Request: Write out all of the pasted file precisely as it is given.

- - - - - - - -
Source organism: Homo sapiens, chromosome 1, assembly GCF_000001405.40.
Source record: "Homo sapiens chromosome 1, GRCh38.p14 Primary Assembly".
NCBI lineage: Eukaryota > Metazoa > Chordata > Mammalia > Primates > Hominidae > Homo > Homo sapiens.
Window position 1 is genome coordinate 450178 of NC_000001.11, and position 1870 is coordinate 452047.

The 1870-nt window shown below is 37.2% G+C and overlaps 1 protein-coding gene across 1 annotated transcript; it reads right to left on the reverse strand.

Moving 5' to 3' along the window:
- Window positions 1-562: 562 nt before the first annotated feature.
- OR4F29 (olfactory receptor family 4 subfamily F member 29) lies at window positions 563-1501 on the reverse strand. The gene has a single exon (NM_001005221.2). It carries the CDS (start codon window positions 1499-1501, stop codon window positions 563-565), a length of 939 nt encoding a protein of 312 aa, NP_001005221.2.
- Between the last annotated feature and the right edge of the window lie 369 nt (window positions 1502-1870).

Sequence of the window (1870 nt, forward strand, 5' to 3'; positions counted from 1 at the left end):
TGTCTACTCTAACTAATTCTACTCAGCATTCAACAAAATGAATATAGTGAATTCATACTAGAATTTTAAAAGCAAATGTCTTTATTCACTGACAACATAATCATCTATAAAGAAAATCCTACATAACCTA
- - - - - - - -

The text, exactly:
Source organism: Homo sapiens, chromosome 1, assembly GCF_000001405.40.
Source record: "Homo sapiens chromosome 1, GRCh38.p14 Primary Assembly".
NCBI lineage: Eukaryota > Metazoa > Chordata > Mammalia > Primates > Hominidae > Homo > Homo sapiens.
Window position 1 is genome coordinate 450178 of NC_000001.11, and position 1870 is coordinate 452047.

The 1870-nt window shown below is 37.2% G+C and overlaps 1 protein-coding gene across 1 annotated transcript; it reads right to left on the reverse strand.

Moving 5' to 3' along the window:
- Window positions 1-562: 562 nt before the first annotated feature.
- OR4F29 (olfactory receptor family 4 subfamily F member 29) lies at window positions 563-1501 on the reverse strand. The gene has a single exon (NM_001005221.2). It carries the CDS (start codon window positions 1499-1501, stop codon window positions 563-565), a length of 939 nt encoding a protein of 312 aa, NP_001005221.2.
- Between the last annotated feature and the right edge of the window lie 369 nt (window positions 1502-1870).

Sequence of the window (1870 nt, forward strand, 5' to 3'; positions counted from 1 at the left end):
TGTCTACTCTAACTAATTCTACTCAGCATTCAACAAAATGAATATAGTGAATTCATACTAGAATTTTAAAAGCAAATGTCTTTATTCACTGACAACATAATCATCTATAAAGAAAATCCTACATAACCTA